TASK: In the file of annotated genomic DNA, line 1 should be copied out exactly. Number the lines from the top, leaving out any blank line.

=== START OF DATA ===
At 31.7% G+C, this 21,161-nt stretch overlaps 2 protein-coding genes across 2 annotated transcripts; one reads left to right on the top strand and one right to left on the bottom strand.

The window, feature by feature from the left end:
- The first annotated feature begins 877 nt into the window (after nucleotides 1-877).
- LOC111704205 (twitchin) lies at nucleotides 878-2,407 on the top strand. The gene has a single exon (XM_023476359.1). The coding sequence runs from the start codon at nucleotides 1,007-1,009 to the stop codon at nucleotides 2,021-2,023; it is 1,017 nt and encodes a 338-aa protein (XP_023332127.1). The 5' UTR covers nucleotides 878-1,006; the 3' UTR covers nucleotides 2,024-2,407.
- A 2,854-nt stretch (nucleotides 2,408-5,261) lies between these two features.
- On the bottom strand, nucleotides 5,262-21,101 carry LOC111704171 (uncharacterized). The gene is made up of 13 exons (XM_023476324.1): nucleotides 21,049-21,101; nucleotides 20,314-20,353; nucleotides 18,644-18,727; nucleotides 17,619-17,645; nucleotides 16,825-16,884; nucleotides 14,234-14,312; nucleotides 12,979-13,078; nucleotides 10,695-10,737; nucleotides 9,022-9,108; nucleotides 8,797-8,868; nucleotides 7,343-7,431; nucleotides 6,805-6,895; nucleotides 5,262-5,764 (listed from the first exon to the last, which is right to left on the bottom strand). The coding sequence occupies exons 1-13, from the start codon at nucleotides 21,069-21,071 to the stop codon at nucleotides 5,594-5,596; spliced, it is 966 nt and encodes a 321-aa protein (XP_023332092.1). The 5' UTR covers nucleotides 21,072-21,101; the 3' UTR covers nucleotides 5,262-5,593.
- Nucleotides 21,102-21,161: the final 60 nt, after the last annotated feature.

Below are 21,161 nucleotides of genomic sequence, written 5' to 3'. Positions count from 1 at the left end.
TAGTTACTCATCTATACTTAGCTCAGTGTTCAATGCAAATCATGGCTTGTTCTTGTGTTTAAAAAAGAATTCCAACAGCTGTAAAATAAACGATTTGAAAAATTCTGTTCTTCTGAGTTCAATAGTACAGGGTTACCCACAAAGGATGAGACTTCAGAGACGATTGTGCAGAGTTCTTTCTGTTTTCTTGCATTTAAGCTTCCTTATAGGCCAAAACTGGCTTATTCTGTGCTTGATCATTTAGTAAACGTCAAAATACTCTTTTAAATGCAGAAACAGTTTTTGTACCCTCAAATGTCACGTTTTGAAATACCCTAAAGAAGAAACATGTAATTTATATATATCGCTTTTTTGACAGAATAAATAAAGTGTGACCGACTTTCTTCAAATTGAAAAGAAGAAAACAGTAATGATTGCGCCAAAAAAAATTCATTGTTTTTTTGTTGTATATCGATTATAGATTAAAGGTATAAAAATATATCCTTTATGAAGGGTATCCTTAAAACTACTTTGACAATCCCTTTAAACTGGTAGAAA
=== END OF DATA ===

At 31.7% G+C, this 21,161-nt stretch overlaps 2 protein-coding genes across 2 annotated transcripts; one reads left to right on the top strand and one right to left on the bottom strand.